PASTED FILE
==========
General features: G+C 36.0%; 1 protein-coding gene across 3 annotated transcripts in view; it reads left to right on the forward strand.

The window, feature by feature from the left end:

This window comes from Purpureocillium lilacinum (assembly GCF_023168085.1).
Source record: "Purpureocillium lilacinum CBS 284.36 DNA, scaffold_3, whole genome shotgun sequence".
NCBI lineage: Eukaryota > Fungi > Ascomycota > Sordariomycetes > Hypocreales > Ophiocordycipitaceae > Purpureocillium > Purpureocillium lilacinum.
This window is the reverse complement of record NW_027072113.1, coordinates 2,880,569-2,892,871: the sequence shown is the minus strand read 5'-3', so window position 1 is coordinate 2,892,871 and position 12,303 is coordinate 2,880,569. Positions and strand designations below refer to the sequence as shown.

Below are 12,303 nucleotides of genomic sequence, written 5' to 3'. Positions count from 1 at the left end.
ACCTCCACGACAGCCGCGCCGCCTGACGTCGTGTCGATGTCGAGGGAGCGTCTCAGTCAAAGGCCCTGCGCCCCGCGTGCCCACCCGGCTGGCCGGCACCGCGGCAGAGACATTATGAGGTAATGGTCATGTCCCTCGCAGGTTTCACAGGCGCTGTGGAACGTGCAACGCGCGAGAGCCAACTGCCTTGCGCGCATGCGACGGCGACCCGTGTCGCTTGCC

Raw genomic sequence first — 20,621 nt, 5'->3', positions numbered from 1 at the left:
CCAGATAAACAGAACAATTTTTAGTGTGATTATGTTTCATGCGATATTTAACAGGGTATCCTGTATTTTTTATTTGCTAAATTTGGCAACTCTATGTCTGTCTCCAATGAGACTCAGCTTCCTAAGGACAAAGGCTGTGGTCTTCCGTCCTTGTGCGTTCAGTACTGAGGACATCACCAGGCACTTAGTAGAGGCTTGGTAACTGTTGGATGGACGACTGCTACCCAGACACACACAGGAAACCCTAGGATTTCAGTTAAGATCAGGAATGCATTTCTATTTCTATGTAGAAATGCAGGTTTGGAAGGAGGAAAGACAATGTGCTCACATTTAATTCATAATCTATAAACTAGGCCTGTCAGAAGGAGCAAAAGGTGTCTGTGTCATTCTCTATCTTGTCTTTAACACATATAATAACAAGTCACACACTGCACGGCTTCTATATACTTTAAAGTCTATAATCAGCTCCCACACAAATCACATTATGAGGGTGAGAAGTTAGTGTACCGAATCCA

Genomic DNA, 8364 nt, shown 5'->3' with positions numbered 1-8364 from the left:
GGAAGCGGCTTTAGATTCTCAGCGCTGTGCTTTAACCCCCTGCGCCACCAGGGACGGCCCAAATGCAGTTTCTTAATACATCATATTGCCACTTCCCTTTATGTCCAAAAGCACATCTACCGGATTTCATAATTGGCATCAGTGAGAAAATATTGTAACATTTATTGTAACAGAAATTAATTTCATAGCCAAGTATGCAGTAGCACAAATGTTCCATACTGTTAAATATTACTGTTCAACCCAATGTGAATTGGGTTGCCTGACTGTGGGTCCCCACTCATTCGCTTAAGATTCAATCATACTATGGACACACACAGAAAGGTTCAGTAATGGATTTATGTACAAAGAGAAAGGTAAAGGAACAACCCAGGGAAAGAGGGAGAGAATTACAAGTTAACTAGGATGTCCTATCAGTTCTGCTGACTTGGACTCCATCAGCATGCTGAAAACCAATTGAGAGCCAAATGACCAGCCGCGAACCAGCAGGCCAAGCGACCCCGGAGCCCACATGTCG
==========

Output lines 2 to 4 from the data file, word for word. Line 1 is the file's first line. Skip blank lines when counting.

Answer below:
The window, feature by feature from the left end:

This window comes from Purpureocillium lilacinum (assembly GCF_023168085.1).
Source record: "Purpureocillium lilacinum CBS 284.36 DNA, scaffold_3, whole genome shotgun sequence".